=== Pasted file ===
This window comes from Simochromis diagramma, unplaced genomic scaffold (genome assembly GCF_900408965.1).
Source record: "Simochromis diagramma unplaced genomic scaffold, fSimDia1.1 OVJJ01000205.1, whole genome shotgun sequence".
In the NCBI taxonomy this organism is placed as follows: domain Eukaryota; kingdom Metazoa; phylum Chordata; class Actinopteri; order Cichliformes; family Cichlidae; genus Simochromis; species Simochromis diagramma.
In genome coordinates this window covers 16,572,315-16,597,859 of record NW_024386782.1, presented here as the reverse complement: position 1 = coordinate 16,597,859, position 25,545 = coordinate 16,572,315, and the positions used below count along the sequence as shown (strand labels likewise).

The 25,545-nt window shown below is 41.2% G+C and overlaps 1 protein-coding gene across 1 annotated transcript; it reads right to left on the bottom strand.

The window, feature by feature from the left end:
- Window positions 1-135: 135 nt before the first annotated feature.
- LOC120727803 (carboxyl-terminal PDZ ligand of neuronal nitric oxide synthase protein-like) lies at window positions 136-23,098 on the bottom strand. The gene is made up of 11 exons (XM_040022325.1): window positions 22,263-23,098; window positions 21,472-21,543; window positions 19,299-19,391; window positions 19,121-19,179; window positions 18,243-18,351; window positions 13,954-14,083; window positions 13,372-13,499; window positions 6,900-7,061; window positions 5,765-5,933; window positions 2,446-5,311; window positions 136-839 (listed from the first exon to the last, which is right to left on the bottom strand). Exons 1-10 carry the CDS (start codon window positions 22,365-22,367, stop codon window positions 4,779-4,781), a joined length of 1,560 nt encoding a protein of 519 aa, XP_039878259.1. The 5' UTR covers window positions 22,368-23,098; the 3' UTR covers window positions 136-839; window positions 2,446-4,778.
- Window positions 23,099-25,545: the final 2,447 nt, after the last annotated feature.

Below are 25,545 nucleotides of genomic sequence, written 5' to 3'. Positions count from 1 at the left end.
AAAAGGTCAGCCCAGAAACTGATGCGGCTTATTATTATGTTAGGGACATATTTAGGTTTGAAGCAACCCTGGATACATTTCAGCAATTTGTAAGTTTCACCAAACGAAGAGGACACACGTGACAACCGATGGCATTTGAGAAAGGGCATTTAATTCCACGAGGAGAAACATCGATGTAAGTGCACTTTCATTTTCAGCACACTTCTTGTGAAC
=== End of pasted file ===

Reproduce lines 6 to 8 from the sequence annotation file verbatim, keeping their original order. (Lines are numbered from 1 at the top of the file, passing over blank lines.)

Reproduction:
The window, feature by feature from the left end:
- Window positions 1-135: 135 nt before the first annotated feature.
- LOC120727803 (carboxyl-terminal PDZ ligand of neuronal nitric oxide synthase protein-like) lies at window positions 136-23,098 on the bottom strand. The gene is made up of 11 exons (XM_040022325.1): window positions 22,263-23,098; window positions 21,472-21,543; window positions 19,299-19,391; window positions 19,121-19,179; window positions 18,243-18,351; window positions 13,954-14,083; window positions 13,372-13,499; window positions 6,900-7,061; window positions 5,765-5,933; window positions 2,446-5,311; window positions 136-839 (listed from the first exon to the last, which is right to left on the bottom strand). Exons 1-10 carry the CDS (start codon window positions 22,365-22,367, stop codon window positions 4,779-4,781), a joined length of 1,560 nt encoding a protein of 519 aa, XP_039878259.1. The 5' UTR covers window positions 22,368-23,098; the 3' UTR covers window positions 136-839; window positions 2,446-4,778.